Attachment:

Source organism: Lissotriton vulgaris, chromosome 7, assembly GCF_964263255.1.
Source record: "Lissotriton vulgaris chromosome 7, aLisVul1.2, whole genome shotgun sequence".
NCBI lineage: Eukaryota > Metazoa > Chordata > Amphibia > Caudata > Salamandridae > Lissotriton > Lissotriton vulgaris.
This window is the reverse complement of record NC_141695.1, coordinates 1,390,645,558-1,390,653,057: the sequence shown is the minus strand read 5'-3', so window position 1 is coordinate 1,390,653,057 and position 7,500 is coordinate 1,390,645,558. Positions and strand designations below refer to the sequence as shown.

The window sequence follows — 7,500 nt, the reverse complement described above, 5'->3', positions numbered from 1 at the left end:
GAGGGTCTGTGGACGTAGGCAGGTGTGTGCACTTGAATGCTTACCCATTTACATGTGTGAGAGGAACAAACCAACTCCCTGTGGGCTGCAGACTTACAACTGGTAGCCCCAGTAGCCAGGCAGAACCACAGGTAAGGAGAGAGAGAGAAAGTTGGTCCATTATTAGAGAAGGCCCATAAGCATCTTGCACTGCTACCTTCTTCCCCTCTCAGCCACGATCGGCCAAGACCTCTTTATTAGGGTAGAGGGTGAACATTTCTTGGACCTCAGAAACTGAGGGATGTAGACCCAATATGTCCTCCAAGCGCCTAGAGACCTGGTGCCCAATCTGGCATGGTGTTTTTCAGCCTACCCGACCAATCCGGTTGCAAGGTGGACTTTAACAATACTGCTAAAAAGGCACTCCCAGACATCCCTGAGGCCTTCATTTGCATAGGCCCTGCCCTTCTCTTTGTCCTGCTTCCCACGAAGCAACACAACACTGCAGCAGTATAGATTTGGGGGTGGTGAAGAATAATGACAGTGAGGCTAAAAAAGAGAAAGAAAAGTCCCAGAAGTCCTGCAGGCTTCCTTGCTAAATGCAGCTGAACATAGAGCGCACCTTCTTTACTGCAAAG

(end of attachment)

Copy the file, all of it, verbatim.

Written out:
Source organism: Lissotriton vulgaris, chromosome 7, assembly GCF_964263255.1.
Source record: "Lissotriton vulgaris chromosome 7, aLisVul1.2, whole genome shotgun sequence".
NCBI lineage: Eukaryota > Metazoa > Chordata > Amphibia > Caudata > Salamandridae > Lissotriton > Lissotriton vulgaris.
This window is the reverse complement of record NC_141695.1, coordinates 1,390,645,558-1,390,653,057: the sequence shown is the minus strand read 5'-3', so window position 1 is coordinate 1,390,653,057 and position 7,500 is coordinate 1,390,645,558. Positions and strand designations below refer to the sequence as shown.

The window sequence follows — 7,500 nt, the reverse complement described above, 5'->3', positions numbered from 1 at the left end:
GAGGGTCTGTGGACGTAGGCAGGTGTGTGCACTTGAATGCTTACCCATTTACATGTGTGAGAGGAACAAACCAACTCCCTGTGGGCTGCAGACTTACAACTGGTAGCCCCAGTAGCCAGGCAGAACCACAGGTAAGGAGAGAGAGAGAAAGTTGGTCCATTATTAGAGAAGGCCCATAAGCATCTTGCACTGCTACCTTCTTCCCCTCTCAGCCACGATCGGCCAAGACCTCTTTATTAGGGTAGAGGGTGAACATTTCTTGGACCTCAGAAACTGAGGGATGTAGACCCAATATGTCCTCCAAGCGCCTAGAGACCTGGTGCCCAATCTGGCATGGTGTTTTTCAGCCTACCCGACCAATCCGGTTGCAAGGTGGACTTTAACAATACTGCTAAAAAGGCACTCCCAGACATCCCTGAGGCCTTCATTTGCATAGGCCCTGCCCTTCTCTTTGTCCTGCTTCCCACGAAGCAACACAACACTGCAGCAGTATAGATTTGGGGGTGGTGAAGAATAATGACAGTGAGGCTAAAAAAGAGAAAGAAAAGTCCCAGAAGTCCTGCAGGCTTCCTTGCTAAATGCAGCTGAACATAGAGCGCACCTTCTTTACTGCAAAG